Will.i.am, the Grammy-award winning rapper from the Black Eyed Peas group, has long mesmerised millennials with his music. This week, however, he grabbed the attention of economists, government ministers and corporate leaders with a different tune — a vision for artificial intelligence.
As debates about AI dominated this year’s World Economic Forum meeting in Davos, will.i.am was among the loudest extolling the technology’s putative power.
That is partly because it is sparking his own creativity (this week he launched the first music radio show with a bot). However, there is another reason too. He thinks AI could pull marginalised people into the mainstream economy in future years, and thus be a tool for social levelling. In particular, he told me — in a lively, expletive-laden speech on stage — he thinks AI will “break down barriers” for people “who have nothing”, in a near-unprecedented way.
Is this just another bit of Davos hype? Many might think so. It is true that in recent months a host of economists have predicted that AI will deliver a big boost to growth. Michael Spence, a Stanford university professor, for example, thinks it will add at least $4tn annually to global gross domestic product.
But this chatter about a putative productivity miracle usually occurs amid fears about rising social inequalities, due to the displacement of jobs. Indeed, at the start of this week’s WEF meeting, a survey from PwC revealed that a quarter of global chief executives expect generative AI to lead to headcount reductions of at least 5 per cent this year. Meanwhile, the IMF predicted that AI will change 40 per cent of all global jobs — and 60 per cent of those affected will be in developed countries.
More alarming still, there is a widening “digital divide” in terms of uneven levels of digital literacy and access to the technology across populations — and one that cannot be easily closed by education alone. No wonder that a poll from the Edelman public relations group shows that only 30 per cent of the global public want to embrace AI — while 35 per cent reject it.
However, there are two key factors that help explain the alternative, more optimistic view about inclusion, espoused by will.i.am and others. One concerns how AI might hit “head, hand, heart” jobs — to cite British author David Goodhart — or those deploying cognitive, manual and caring skills.
In the 20th century, digitisation primarily hit jobs done by “hand”. And the displacement of factory workers in the west by robots did fuel income polarisation, even if other jobs were created elsewhere, as economists such as David Autor have noted.
But the difference between AI today, and automation in the 20th century is that the new tech is hitting “head” jobs (and, to a lesser extent, “heart” roles), as Josephine Teo, Singapore’s digital minister, told a WEF meeting. That hurts the elite professions, arguably for the first time. Hence the squeals of alarm from pundits — which might leave some manual workers feeling some justified schadenfreude, observes Teo (herself a former union leader).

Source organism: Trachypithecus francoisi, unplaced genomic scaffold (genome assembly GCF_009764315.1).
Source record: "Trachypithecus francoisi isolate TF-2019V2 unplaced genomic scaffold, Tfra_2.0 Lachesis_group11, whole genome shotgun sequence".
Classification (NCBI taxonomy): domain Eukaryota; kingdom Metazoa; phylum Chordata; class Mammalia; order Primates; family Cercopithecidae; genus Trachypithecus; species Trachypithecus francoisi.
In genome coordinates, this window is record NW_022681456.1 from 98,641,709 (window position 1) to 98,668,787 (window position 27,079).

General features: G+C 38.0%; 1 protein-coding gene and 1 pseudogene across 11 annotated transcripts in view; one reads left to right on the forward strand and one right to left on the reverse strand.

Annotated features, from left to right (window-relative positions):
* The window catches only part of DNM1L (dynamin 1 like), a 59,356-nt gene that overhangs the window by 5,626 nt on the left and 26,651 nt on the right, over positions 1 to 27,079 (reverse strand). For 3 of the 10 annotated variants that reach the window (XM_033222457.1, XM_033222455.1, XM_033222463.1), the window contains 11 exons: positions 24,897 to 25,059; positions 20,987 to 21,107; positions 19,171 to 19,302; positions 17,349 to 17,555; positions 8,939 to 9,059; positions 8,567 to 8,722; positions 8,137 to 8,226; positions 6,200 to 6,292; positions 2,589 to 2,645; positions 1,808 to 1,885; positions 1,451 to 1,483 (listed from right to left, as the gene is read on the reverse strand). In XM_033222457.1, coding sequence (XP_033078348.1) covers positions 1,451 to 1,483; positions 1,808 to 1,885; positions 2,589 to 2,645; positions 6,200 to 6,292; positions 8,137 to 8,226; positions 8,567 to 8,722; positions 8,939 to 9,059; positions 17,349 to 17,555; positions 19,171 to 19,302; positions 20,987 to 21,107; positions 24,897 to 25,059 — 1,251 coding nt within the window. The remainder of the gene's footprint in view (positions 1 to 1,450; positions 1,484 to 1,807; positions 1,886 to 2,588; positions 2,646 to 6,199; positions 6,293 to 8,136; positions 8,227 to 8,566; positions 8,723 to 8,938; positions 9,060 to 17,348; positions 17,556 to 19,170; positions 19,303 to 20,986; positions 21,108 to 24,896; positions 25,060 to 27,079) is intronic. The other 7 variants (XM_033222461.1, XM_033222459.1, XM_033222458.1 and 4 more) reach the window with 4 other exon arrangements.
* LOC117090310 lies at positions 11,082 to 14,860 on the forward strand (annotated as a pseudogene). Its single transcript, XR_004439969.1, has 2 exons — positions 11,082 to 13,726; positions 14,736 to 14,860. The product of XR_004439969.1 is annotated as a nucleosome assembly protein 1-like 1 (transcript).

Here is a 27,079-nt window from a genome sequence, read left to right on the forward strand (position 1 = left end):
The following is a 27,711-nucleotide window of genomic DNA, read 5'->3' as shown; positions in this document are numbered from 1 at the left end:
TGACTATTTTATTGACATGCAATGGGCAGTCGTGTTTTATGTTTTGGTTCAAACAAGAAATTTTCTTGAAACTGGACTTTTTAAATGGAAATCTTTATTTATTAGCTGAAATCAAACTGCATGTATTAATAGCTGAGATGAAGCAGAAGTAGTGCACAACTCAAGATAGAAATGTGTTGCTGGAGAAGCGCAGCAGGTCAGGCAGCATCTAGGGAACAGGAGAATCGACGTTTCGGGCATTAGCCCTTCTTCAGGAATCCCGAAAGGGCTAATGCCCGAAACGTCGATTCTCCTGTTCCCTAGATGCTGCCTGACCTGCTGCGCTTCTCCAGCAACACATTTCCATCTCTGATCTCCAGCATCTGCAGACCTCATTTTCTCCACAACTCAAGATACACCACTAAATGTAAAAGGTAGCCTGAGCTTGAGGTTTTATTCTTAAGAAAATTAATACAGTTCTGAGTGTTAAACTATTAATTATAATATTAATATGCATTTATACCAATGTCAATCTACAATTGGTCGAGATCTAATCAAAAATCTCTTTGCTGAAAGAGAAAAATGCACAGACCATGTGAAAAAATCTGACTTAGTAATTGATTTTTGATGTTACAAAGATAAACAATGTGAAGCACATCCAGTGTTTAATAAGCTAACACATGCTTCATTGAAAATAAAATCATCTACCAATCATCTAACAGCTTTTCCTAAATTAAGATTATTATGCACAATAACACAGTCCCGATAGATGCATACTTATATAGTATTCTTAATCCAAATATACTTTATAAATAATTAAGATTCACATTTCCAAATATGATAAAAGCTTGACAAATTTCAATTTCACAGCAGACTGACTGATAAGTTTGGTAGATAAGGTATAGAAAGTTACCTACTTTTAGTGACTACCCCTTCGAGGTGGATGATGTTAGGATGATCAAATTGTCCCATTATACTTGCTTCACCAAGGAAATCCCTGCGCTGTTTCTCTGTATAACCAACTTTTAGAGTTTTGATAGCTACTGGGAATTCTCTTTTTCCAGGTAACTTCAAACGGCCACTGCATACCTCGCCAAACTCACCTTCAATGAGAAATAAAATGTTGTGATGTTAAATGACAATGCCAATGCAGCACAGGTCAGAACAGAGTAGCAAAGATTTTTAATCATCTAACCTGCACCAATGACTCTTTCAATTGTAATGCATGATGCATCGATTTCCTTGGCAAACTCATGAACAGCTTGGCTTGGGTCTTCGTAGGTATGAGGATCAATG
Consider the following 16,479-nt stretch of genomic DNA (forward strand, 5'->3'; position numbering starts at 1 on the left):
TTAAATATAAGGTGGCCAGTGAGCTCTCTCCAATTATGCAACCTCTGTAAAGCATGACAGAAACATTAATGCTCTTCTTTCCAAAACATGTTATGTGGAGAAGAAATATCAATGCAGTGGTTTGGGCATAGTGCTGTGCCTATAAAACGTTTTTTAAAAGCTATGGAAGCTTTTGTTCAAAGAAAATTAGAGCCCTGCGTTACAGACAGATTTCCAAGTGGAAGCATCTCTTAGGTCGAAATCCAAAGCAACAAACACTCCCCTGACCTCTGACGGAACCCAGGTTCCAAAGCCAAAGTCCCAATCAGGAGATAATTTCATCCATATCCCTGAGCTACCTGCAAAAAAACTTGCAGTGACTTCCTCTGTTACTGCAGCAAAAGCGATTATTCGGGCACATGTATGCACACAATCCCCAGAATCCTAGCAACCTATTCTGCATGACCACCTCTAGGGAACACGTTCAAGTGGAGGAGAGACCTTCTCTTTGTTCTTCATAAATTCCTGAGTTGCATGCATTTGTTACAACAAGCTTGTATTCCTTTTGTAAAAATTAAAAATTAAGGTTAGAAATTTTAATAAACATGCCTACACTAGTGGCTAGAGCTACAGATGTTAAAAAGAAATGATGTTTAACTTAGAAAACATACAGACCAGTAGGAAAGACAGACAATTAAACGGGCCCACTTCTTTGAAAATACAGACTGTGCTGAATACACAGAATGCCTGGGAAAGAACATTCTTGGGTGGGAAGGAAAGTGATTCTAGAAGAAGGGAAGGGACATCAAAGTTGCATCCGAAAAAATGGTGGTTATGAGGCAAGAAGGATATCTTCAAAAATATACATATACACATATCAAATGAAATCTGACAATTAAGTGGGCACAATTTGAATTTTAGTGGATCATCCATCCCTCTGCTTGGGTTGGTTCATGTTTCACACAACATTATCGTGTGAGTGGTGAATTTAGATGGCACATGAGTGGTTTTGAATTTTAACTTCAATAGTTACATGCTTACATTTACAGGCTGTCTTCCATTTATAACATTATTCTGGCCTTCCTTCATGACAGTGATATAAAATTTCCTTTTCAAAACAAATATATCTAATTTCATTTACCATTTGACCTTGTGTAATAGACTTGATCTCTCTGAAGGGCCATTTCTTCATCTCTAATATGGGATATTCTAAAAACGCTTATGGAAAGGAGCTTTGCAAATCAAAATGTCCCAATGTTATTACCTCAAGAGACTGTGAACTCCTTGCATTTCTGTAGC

The second factor is that history also shows that technological revolutions “undermine incumbents”, says Andrew McAfee, an economist at MIT business school. This is the case be they companies, countries or economic cohorts.
That might seem hard to imagine today, since the elite who have developed and deployed AI have become fabulously wealthy. But if the acronym is presented in terms of “augmented” — rather than “artificial” — intelligence, it is possible to see why hierarchies might yet be challenged by a tool that enables workers to execute complex cognitive tasks far more easily than before.
Consider the jobs of writing legal contracts, advanced computer code or medical diagnoses. Today, they are dominated by an educated elite. But if less-educated workers can deploy AI to perform these roles in the future, that will break some of the barriers to entry for “head” work. That is scary for the elite. Not so much for others.
Hence why some AI leaders, such as James Manyika of Alphabet, argue that this is already sparking a more positive attitude towards AI in the developing world than the developed one. And why social activists, including will.I.Am, hope that putting AI tools in the hands of more disadvantaged children will be empowering.
The cynic in me would retort that there are endless obstacles that could torpedo this. Wealthy elites are often extremely good at finding ways to protect their privilege — and at building professional “moats”. And one grubby aspect of AI is that its development to date has hitherto been dominated by elites in the west.
This means there is an urgent need to get wider participation in the creation of the technology, says Alex Tsado of Alliance4ai, a lobby group promoting access in African countries. Without this, the tech will reinforce biases and hierarchies. Proactive, smart and holistic government policies must be developed to bolster education and IT access — and to ensure open-source AI development.
But here is the key point: if a rapper who grew up in a poor district in Los Angeles can dare to dream of a levelling upside for AI, other pundits should try do so as well — even amid the dystopian chatter. I just wish that the Black Eyed Peas would create a song that urges governments to deliver the policies to support this; it might finally grab attention from voters.
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